There was loads of hype around this series last year. I was immune to it. Mainly because Woody Harrelson and Matthew McConaughy aren't on my favorite lists. I'm really sick of crime shows. So "True Detective" seemed like more of the same. Plus I don't watch regular TV too often anymore. Except for one or two series that I follow which are all I have time for in life and head space. End result, I ignored this series until this week.
Do I regret initially ignoring it? No. Is it good? Yes, up to a point. I would say it is about 80 percent thoughtfulness and 20% indulgent bullshit. Is it more of the same? Yeessss. Not so much like the dreadful CSI/NCIS shows, but more in the line of Silence of the Lambs, X-Files, Seven. It even takes its cues from older, paranoid, conspiracy fare of the 70s like Klute, Parallax View and Marathon Man. Not that it does much with all of these various influences except invoke them at strange moments to give its slow moments some filler.
Harrelson and McConaughy give us some smooth acting. Although I think Harrelson won the game since his character received the majority of the characterization work. McConaughy's character just seems to be...well... a fucking Gary Stu. He is a former narc junkie but still handsome! He is incapable of keeping girlfriends but every woman in the series from prostitutes to his partner's wife even the stray female cats or dogs on the street want a piece of his action. He has the personality of a depressive Chekhov heroine who reads too much Camus and continually spouts nihilistic BS. At least the show draws the line on that and has Harrelson's character call out his toxic information dump monologues. Truthfully, I wouldn't have blinked an eye if McConaughy's Cohle went around telling everyone he was the Seagull. Yeah, it is that subtle. *eyeroll*
My main problem with the show was how it went to such lengths to give depth to Harrelson's character Hart but then created paper dolls around him to represent the women in his life. Every woman from his wife, to his daughters, his lovers and the female victims are just game pieces. They shift around to give Hart something to react to rather than occupy story space on their own. The series most grievous error is not giving Hart's wife Maggie (played valiantly by Michelle Monaghan) enough characterization. She is just continually angry and resentful toward Hart. But we don't know why, we don't know the specifics of their rocky relationship. We don't see Maggie's day to day life, dealing with her children, her job (did she have one?), outside relationships or what she does to make a connection with her increasingly distant husband. She is just angry. That is it. I suppose creator/writer Nic Pizzolatto thought that seeing Harrelson's Hart act like a chauvinistic asshole was enough reason for any viewer to need. But no, it isn't. I wanted to know her! Especially because of the later blowup she causes for herself, her husband and Cohle. We needed to see more interaction between her and Cohle. I think Monaghan and McConaughy did perform well in making it clear that both characters had a strong undercurrent of attraction. But the show leaves it at that. I think there would have been loads of juicy opportunities to show that Maggie, continually trying to fix up Cohle with her friends on blind dates, is trying to desperately redirect her desire into a safer activity. Maggie was a missed opportunity for this show.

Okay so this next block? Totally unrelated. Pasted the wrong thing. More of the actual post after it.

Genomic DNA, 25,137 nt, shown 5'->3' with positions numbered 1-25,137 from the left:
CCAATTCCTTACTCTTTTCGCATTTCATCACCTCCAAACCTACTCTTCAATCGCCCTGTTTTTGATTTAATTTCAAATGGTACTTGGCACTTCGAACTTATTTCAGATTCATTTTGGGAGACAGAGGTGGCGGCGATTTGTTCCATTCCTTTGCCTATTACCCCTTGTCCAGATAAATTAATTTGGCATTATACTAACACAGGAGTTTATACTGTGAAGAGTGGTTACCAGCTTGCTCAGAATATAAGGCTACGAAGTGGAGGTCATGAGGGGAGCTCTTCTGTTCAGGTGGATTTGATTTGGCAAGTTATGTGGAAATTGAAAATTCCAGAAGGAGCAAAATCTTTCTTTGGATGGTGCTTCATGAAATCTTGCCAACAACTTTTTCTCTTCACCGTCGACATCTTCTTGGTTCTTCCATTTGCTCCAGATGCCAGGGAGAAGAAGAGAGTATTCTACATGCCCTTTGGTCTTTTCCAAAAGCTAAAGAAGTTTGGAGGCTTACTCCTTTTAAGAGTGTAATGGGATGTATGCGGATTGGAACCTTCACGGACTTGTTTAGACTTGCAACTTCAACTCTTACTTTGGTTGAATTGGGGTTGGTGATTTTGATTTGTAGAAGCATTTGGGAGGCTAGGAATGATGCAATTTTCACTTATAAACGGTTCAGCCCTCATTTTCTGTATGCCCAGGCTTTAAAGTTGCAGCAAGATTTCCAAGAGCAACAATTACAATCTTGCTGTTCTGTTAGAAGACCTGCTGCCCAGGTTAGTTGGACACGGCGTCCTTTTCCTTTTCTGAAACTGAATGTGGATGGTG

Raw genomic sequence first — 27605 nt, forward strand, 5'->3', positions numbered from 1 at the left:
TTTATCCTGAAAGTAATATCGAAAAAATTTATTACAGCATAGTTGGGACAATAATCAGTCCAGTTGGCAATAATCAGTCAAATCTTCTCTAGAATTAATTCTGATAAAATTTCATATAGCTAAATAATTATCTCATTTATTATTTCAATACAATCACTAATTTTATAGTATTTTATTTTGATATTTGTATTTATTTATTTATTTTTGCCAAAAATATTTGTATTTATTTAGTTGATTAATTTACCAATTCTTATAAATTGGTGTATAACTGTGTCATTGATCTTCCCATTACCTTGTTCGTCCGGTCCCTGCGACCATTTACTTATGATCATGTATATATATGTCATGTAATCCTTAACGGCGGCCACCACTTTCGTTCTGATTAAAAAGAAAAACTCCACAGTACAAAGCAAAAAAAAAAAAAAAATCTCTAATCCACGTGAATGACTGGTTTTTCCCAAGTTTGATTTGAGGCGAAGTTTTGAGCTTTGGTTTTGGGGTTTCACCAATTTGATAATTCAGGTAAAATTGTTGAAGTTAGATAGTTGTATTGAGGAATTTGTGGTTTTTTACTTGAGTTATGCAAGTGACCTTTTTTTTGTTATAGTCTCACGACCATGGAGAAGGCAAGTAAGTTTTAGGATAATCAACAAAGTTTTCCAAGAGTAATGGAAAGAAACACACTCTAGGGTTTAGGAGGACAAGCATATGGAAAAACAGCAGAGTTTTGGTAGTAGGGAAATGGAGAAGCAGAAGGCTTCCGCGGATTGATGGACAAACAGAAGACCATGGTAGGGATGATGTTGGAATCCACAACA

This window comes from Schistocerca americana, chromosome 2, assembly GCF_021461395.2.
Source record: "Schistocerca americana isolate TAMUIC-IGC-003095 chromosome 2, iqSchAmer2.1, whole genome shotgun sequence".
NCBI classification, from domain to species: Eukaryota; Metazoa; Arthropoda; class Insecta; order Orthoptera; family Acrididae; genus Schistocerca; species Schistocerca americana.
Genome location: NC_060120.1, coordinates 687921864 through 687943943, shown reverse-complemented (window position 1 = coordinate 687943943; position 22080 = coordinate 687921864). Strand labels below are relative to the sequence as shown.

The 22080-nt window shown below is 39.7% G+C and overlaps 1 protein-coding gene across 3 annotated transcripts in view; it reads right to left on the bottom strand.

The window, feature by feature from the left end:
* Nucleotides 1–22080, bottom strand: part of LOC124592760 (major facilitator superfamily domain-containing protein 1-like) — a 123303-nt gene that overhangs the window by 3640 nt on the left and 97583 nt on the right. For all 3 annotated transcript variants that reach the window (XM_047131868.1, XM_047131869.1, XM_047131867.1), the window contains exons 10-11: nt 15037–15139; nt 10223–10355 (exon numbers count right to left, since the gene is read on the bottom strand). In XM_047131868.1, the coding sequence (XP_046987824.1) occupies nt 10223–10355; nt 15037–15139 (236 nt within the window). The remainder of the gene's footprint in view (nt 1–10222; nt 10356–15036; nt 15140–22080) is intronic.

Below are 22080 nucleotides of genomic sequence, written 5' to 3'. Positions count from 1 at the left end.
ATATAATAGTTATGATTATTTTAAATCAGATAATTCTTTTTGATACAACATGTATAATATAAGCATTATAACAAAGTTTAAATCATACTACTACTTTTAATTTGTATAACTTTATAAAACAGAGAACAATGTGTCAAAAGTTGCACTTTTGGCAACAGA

The actual crime and mystery was well done if a bit derivative. The camera work was stylish and really set up the location well. Louisiana in this series is both beautiful and ugly, crowded but at times disturbingly desolate wilderness, it is filled with surprising mystery surrounding people that Cohle continually tries to imply are simple minded. The villain at the end is simultaneously hilarious and frightening.
All in all, it was a scary good drama for most of the time just annoyingly lazy in character work. Perhaps the next season, starting this June 21, will be better. But I won't be making any promises that I'll be watching.
Labels: commentary, culture, reviews, television